Creative Overload

 

 

With our electronic age, a tipping point in information overload may have been reached, requiring new levels of management, personal and social. Today, almost unlimited information calls to us, generating an infinite potential for the creation of more information.

 

Humans, solving both physical and spiritual problems of survival, may have undergone, individually and as groups, evolutionary pressures to evolve smarter brains.

 

That means we might adapt better to all this new information, but it also means each of us is faced with the responsibility to manage an ever larger world of ideas and speculation.

 

Most times, we don’t realize what’s happening to us. We religiously watch one or a number of Internet or television programs. We hear about things that happen around the world, especially the proliferating ways of being both good and evil.

 

Each time we entertain a new thought or idea, especially if it is something we haven’t thought of or heard of before, we are less free and more constrained to waste our time thinking about it. The new idea might solve our problems or even help us survive on any number of levels. Yet, sifting through an overabundance of information can waste the time we could spend on happier things—like the basic sensations of the world or living in the NOW.

 

The human mind may have evolved creatively in order to experience the world and survive in it. But might there be a limit to our creativity? Might an individual within a community feel the freedom of just being, or just existing without all those troublesome notices calling to us—all the details cluttering our minds?

 

We guilt ourselves, or are guilted into, feeling responsible for all the new ideas that flood our minds in this advancing technological, space, and entertainment-oriented society.

 

Feeling responsible, we may constrain ourselves from further thought on any number of issues. Incapable of compartmentalizing our brain’s functioning, or pushing away disturbing thoughts, we may feel responsible for making things right.

 

Somewhere within our mindset, models are built—models of how we think the world should be or behave. When information we get from the television, Internet, or books allow us to explore a new idea, before that understanding begins, we are sometimes uncomfortable—we see wrongness in new and surprising information.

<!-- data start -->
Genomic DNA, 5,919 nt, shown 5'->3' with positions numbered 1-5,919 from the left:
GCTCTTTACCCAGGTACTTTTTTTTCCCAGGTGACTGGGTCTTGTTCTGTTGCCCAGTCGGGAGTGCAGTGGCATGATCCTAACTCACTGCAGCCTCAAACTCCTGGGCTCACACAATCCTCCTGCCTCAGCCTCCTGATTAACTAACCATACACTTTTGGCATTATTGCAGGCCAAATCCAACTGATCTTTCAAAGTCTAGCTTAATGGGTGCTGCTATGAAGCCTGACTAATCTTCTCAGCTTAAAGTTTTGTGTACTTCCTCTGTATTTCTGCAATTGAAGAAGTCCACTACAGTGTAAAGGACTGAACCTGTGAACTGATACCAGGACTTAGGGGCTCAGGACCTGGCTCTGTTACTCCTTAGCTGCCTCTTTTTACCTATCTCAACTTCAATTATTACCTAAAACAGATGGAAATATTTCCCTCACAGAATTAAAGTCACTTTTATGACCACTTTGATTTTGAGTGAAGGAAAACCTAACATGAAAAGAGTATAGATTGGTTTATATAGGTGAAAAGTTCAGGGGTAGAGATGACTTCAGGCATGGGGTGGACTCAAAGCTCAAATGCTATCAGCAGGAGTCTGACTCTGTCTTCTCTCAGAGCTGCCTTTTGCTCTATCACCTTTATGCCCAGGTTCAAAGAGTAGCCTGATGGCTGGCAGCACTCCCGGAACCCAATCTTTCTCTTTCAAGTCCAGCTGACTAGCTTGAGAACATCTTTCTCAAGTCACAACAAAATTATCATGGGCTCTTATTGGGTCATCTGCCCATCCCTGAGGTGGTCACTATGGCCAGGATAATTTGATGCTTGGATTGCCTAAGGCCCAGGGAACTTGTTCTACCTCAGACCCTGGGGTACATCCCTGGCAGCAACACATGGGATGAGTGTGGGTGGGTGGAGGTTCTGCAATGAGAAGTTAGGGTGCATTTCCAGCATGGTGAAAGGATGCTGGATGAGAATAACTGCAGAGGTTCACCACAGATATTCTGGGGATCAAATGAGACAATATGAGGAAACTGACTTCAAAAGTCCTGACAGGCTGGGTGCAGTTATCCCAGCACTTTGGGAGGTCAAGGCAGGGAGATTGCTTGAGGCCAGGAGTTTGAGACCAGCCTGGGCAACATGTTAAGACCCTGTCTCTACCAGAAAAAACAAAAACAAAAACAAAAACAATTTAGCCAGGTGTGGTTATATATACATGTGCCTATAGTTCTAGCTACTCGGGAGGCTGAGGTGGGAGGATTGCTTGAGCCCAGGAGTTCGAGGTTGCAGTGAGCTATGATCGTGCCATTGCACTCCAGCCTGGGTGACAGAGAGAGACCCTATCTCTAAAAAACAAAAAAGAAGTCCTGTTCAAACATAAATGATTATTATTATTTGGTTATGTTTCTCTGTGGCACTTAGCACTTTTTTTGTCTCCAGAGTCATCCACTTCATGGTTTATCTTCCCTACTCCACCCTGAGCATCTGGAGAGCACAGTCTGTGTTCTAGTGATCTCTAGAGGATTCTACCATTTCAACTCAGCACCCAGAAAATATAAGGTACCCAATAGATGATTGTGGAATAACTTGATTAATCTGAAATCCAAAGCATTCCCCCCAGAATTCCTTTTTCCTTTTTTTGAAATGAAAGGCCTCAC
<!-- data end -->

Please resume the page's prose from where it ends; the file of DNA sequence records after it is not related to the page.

For example, someone tells us about a political candidate who rivals our own. He tells us a fact about his candidate that might make us want to vote for him. At first we might want to close up, to deny that his candidate could ever have done anything good or right. The more the other pushes for their candidate, the more we resist. But if we are left to ourselves, some of us, on our own, may explore this new information and develop a new perspective on the other candidate.

 

We need to think about new information and that takes time, or wastes time, as judged by how these ideas occupy our minds, as opposed to the advantages they give to us for our personal survival.

 

When we finally understand a new idea, we obtain a new perspective that gives us a more realistic view of some Absolute Truth that may lie hidden from us. Many of us, from our own perspective, resist listening to or understanding ideas we consider other, those that conflict with our models of reality—the ways we tell ourselves the world should be.

 

A recent study shows that those who run away from the Truth are just as physically and psychologically healthy as those who embrace it. However, hiding from the Truth long-term is dangerous to an individual’s or society’s ability to survive. (e.g. If you deny a tree is falling on you and it is! If an asteroid is bound for the Earth, but you believe it isn’t! In both cases there may be creative options for survival by acknowledging the Truth.)

 

The ability of those who free themselves up by compartmentalizing their thoughts resembles the mental behaviors of those who run away from, or resist the Truth. The real question is whether the new ideas ever get their chance—whether they are ever considered helpful, educating our truths, thus increasing our ability to survive.

 

 

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